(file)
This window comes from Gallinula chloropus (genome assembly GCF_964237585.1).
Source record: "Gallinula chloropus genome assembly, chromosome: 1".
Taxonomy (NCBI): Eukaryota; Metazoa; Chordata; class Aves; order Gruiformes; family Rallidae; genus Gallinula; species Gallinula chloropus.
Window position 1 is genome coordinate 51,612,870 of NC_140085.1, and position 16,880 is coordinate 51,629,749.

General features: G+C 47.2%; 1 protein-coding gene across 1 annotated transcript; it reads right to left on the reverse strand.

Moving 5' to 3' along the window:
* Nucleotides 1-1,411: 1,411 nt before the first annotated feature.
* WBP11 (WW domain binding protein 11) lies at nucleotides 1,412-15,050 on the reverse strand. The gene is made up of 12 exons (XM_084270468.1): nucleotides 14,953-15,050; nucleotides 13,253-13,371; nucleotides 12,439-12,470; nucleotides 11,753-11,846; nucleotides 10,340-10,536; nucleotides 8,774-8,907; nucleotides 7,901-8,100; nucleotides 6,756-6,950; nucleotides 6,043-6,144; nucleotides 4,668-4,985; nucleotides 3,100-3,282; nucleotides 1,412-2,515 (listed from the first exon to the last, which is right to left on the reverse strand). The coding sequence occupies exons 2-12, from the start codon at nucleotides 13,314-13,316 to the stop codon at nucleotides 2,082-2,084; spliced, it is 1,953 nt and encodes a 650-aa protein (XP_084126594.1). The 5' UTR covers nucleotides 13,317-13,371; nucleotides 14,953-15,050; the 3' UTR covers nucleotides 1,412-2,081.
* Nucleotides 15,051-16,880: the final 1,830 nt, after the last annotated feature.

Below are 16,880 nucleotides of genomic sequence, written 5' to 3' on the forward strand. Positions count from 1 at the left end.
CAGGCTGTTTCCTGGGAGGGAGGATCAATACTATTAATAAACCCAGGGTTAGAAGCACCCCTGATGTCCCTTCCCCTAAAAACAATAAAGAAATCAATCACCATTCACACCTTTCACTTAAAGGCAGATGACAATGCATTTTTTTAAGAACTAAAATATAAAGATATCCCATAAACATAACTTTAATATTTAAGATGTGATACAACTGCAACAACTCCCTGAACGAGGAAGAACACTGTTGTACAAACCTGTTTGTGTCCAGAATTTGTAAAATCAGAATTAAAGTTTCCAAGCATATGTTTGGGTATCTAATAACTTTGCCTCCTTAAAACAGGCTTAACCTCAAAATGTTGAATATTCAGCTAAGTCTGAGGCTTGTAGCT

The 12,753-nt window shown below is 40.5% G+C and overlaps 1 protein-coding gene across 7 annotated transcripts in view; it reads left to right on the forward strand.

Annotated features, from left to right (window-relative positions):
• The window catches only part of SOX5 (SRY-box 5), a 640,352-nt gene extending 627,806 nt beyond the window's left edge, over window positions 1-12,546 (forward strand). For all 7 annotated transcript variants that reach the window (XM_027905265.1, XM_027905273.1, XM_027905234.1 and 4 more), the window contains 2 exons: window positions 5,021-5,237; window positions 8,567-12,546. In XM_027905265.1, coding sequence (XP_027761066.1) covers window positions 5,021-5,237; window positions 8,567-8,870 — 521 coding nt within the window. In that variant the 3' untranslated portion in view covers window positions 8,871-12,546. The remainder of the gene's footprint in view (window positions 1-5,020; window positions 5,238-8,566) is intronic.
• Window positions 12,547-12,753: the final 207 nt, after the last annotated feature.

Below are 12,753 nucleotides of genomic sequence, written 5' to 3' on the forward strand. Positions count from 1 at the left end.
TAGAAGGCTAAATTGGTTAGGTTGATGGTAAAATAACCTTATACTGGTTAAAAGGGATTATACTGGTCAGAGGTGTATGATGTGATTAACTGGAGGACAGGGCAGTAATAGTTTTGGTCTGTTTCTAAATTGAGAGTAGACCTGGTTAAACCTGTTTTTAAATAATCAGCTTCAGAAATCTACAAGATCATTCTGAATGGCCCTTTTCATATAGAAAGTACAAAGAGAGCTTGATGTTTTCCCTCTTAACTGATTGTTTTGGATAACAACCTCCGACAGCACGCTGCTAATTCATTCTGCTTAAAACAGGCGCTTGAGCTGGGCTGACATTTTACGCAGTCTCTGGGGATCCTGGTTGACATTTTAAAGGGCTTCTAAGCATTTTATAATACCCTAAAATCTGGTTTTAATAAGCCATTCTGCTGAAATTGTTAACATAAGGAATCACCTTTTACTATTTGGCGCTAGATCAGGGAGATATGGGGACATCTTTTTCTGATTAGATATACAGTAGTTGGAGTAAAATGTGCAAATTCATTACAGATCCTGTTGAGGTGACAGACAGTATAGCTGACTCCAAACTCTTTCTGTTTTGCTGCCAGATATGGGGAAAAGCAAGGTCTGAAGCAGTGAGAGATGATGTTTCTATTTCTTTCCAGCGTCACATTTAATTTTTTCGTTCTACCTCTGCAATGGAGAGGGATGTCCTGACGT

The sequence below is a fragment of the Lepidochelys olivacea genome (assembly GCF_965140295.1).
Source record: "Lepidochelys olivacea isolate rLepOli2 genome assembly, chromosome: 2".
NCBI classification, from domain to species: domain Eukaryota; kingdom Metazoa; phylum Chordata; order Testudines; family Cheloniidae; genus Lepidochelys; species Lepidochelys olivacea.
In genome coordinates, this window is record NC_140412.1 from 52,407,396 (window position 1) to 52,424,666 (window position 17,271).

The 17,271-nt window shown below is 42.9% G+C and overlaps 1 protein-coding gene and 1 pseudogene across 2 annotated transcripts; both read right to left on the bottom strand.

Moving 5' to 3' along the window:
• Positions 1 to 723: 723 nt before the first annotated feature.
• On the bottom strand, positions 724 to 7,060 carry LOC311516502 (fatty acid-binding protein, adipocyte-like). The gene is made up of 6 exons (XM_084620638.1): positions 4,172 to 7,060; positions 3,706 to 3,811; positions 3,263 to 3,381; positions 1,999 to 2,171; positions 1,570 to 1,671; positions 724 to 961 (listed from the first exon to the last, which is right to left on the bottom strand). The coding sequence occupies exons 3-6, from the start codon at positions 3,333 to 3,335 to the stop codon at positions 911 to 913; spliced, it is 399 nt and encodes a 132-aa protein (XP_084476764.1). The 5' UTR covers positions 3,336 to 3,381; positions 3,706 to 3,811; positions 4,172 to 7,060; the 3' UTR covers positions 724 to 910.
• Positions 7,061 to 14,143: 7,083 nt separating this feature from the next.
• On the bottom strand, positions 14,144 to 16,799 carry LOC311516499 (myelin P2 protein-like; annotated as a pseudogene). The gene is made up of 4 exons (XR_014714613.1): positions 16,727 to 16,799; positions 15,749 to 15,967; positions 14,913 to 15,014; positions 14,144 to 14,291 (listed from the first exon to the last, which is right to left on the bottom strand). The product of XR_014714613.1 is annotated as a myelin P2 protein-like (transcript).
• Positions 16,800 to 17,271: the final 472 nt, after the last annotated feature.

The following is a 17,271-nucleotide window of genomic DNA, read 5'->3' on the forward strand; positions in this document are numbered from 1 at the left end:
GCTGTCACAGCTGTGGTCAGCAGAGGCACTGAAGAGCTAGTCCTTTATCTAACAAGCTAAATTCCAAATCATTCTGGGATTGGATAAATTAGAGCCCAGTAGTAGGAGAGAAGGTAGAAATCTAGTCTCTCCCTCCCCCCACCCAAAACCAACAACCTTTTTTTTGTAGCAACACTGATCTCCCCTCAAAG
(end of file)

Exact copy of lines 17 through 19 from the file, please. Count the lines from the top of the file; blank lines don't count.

TAGAAGGCTAAATTGGTTAGGTTGATGGTAAAATAACCTTATACTGGTTAAAAGGGATTATACTGGTCAGAGGTGTATGATGTGATTAACTGGAGGACAGGGCAGTAATAGTTTTGGTCTGTTTCTAAATTGAGAGTAGACCTGGTTAAACCTGTTTTTAAATAATCAGCTTCAGAAATCTACAAGATCATTCTGAATGGCCCTTTTCATATAGAAAGTACAAAGAGAGCTTGATGTTTTCCCTCTTAACTGATTGTTTTGGATAACAACCTCCGACAGCACGCTGCTAATTCATTCTGCTTAAAACAGGCGCTTGAGCTGGGCTGACATTTTACGCAGTCTCTGGGGATCCTGGTTGACATTTTAAAGGGCTTCTAAGCATTTTATAATACCCTAAAATCTGGTTTTAATAAGCCATTCTGCTGAAATTGTTAACATAAGGAATCACCTTTTACTATTTGGCGCTAGATCAGGGAGATATGGGGACATCTTTTTCTGATTAGATATACAGTAGTTGGAGTAAAATGTGCAAATTCATTACAGATCCTGTTGAGGTGACAGACAGTATAGCTGACTCCAAACTCTTTCTGTTTTGCTGCCAGATATGGGGAAAAGCAAGGTCTGAAGCAGTGAGAGATGATGTTTCTATTTCTTTCCAGCGTCACATTTAATTTTTTCGTTCTACCTCTGCAATGGAGAGGGATGTCCTGACGT

The sequence below is a fragment of the Lepidochelys olivacea genome (assembly GCF_965140295.1).
Source record: "Lepidochelys olivacea isolate rLepOli2 genome assembly, chromosome: 2".